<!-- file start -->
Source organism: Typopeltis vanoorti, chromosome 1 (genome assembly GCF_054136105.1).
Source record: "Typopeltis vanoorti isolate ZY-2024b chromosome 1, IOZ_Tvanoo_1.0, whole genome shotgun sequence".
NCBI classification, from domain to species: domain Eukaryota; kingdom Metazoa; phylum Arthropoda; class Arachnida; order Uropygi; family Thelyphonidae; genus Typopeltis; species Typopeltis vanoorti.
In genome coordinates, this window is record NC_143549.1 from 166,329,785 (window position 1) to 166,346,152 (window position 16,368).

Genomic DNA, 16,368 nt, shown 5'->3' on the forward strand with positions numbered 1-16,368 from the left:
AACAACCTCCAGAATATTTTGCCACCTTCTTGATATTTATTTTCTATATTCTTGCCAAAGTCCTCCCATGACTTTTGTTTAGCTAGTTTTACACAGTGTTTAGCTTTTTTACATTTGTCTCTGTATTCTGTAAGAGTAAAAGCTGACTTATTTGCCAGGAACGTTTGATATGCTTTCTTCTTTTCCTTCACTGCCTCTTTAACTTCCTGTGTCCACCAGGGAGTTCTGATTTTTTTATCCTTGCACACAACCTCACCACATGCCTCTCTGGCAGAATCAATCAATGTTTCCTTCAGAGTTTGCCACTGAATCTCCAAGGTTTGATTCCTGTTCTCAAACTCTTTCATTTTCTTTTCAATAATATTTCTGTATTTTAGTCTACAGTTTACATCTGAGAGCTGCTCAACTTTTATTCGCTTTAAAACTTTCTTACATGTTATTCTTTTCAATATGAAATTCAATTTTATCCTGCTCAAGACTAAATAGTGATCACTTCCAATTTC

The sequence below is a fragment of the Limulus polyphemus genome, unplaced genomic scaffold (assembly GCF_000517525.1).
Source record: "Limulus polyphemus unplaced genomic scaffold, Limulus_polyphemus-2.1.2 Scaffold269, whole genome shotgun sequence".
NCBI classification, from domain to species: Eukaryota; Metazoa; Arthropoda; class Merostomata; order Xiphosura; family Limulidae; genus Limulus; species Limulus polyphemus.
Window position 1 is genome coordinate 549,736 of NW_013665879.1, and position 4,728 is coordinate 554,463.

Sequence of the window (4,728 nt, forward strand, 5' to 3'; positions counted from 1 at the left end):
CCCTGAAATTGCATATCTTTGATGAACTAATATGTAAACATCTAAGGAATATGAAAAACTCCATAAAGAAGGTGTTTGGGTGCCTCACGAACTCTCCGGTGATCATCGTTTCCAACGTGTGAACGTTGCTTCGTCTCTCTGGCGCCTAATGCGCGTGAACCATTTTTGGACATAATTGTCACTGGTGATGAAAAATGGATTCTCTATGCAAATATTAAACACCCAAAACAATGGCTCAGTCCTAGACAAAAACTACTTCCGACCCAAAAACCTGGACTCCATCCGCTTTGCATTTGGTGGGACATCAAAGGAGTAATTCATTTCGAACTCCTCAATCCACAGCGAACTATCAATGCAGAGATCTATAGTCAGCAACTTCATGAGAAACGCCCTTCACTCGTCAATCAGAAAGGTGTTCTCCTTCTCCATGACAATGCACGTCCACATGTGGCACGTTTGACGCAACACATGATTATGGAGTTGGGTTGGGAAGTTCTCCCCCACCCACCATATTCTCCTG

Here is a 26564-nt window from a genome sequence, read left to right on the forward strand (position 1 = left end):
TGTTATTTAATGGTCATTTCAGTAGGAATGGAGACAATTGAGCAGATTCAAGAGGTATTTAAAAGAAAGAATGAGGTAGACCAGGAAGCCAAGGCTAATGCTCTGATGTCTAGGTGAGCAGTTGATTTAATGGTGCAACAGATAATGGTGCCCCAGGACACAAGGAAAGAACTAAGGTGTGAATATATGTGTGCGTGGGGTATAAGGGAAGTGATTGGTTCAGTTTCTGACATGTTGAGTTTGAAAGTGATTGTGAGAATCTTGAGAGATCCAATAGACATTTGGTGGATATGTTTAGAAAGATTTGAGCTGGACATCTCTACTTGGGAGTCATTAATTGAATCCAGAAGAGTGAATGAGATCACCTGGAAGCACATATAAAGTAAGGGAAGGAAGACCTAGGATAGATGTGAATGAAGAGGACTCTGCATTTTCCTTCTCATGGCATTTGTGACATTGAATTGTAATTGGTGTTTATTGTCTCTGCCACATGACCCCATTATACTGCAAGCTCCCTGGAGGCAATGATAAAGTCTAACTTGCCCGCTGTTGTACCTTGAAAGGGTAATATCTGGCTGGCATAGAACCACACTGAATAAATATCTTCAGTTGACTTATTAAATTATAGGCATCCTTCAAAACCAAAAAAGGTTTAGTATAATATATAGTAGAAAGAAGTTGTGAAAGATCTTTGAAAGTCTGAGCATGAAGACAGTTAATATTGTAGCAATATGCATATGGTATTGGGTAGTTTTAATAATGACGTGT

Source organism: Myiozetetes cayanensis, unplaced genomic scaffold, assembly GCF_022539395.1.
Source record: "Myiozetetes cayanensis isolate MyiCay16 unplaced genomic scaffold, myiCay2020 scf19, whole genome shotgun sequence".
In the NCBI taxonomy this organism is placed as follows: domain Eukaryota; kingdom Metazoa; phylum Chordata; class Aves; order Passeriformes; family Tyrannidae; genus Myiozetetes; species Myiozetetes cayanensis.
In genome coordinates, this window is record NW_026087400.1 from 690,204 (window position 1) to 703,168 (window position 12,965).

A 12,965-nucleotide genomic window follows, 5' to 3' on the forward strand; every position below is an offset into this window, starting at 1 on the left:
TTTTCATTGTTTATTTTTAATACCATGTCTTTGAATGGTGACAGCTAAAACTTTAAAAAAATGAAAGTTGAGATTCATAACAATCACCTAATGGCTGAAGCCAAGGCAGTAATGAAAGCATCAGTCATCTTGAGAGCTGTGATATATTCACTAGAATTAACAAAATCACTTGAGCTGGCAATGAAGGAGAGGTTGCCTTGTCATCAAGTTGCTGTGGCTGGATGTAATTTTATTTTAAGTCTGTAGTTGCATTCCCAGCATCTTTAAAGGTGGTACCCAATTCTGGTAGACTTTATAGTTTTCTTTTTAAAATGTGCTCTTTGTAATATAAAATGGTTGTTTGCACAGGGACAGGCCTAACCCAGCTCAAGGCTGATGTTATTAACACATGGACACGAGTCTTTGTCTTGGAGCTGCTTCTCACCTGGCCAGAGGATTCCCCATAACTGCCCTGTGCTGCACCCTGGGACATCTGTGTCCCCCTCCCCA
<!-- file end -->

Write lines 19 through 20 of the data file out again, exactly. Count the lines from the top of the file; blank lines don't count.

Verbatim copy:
A 12,965-nucleotide genomic window follows, 5' to 3' on the forward strand; every position below is an offset into this window, starting at 1 on the left:
TTTTCATTGTTTATTTTTAATACCATGTCTTTGAATGGTGACAGCTAAAACTTTAAAAAAATGAAAGTTGAGATTCATAACAATCACCTAATGGCTGAAGCCAAGGCAGTAATGAAAGCATCAGTCATCTTGAGAGCTGTGATATATTCACTAGAATTAACAAAATCACTTGAGCTGGCAATGAAGGAGAGGTTGCCTTGTCATCAAGTTGCTGTGGCTGGATGTAATTTTATTTTAAGTCTGTAGTTGCATTCCCAGCATCTTTAAAGGTGGTACCCAATTCTGGTAGACTTTATAGTTTTCTTTTTAAAATGTGCTCTTTGTAATATAAAATGGTTGTTTGCACAGGGACAGGCCTAACCCAGCTCAAGGCTGATGTTATTAACACATGGACACGAGTCTTTGTCTTGGAGCTGCTTCTCACCTGGCCAGAGGATTCCCCATAACTGCCCTGTGCTGCACCCTGGGACATCTGTGTCCCCCTCCCCA